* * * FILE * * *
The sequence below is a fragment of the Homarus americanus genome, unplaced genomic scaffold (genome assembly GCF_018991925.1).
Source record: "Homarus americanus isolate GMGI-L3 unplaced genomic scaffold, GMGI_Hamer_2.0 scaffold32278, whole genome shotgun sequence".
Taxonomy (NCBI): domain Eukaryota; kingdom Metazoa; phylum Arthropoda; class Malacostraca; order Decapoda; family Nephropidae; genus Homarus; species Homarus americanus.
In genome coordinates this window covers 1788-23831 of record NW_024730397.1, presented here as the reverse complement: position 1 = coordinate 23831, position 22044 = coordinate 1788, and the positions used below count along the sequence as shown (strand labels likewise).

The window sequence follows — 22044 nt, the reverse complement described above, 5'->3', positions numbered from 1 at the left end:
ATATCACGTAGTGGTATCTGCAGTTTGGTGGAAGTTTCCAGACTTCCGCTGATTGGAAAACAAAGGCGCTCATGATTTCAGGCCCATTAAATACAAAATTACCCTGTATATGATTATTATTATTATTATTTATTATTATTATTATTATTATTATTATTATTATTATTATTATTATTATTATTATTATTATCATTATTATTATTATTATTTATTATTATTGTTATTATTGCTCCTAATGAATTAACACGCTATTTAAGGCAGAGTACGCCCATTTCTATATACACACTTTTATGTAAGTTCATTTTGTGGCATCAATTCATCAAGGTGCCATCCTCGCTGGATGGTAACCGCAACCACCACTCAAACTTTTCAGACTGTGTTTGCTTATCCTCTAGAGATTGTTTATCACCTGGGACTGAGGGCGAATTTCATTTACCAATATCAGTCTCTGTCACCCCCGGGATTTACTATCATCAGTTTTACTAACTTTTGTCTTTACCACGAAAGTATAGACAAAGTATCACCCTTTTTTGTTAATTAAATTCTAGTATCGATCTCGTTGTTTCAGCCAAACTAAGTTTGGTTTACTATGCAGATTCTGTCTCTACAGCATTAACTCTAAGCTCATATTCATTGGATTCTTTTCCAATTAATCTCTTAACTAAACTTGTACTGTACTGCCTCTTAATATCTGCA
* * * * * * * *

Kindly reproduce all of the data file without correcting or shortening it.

The sequence below is a fragment of the Homarus americanus genome, unplaced genomic scaffold (genome assembly GCF_018991925.1).
Source record: "Homarus americanus isolate GMGI-L3 unplaced genomic scaffold, GMGI_Hamer_2.0 scaffold32278, whole genome shotgun sequence".
Taxonomy (NCBI): domain Eukaryota; kingdom Metazoa; phylum Arthropoda; class Malacostraca; order Decapoda; family Nephropidae; genus Homarus; species Homarus americanus.
In genome coordinates this window covers 1788-23831 of record NW_024730397.1, presented here as the reverse complement: position 1 = coordinate 23831, position 22044 = coordinate 1788, and the positions used below count along the sequence as shown (strand labels likewise).

The window sequence follows — 22044 nt, the reverse complement described above, 5'->3', positions numbered from 1 at the left end:
ATATCACGTAGTGGTATCTGCAGTTTGGTGGAAGTTTCCAGACTTCCGCTGATTGGAAAACAAAGGCGCTCATGATTTCAGGCCCATTAAATACAAAATTACCCTGTATATGATTATTATTATTATTATTTATTATTATTATTATTATTATTATTATTATTATTATTATTATTATTATTATTATTATTATCATTATTATTATTATTATTTATTATTATTGTTATTATTGCTCCTAATGAATTAACACGCTATTTAAGGCAGAGTACGCCCATTTCTATATACACACTTTTATGTAAGTTCATTTTGTGGCATCAATTCATCAAGGTGCCATCCTCGCTGGATGGTAACCGCAACCACCACTCAAACTTTTCAGACTGTGTTTGCTTATCCTCTAGAGATTGTTTATCACCTGGGACTGAGGGCGAATTTCATTTACCAATATCAGTCTCTGTCACCCCCGGGATTTACTATCATCAGTTTTACTAACTTTTGTCTTTACCACGAAAGTATAGACAAAGTATCACCCTTTTTTGTTAATTAAATTCTAGTATCGATCTCGTTGTTTCAGCCAAACTAAGTTTGGTTTACTATGCAGATTCTGTCTCTACAGCATTAACTCTAAGCTCATATTCATTGGATTCTTTTCCAATTAATCTCTTAACTAAACTTGTACTGTACTGCCTCTTAATATCTGCA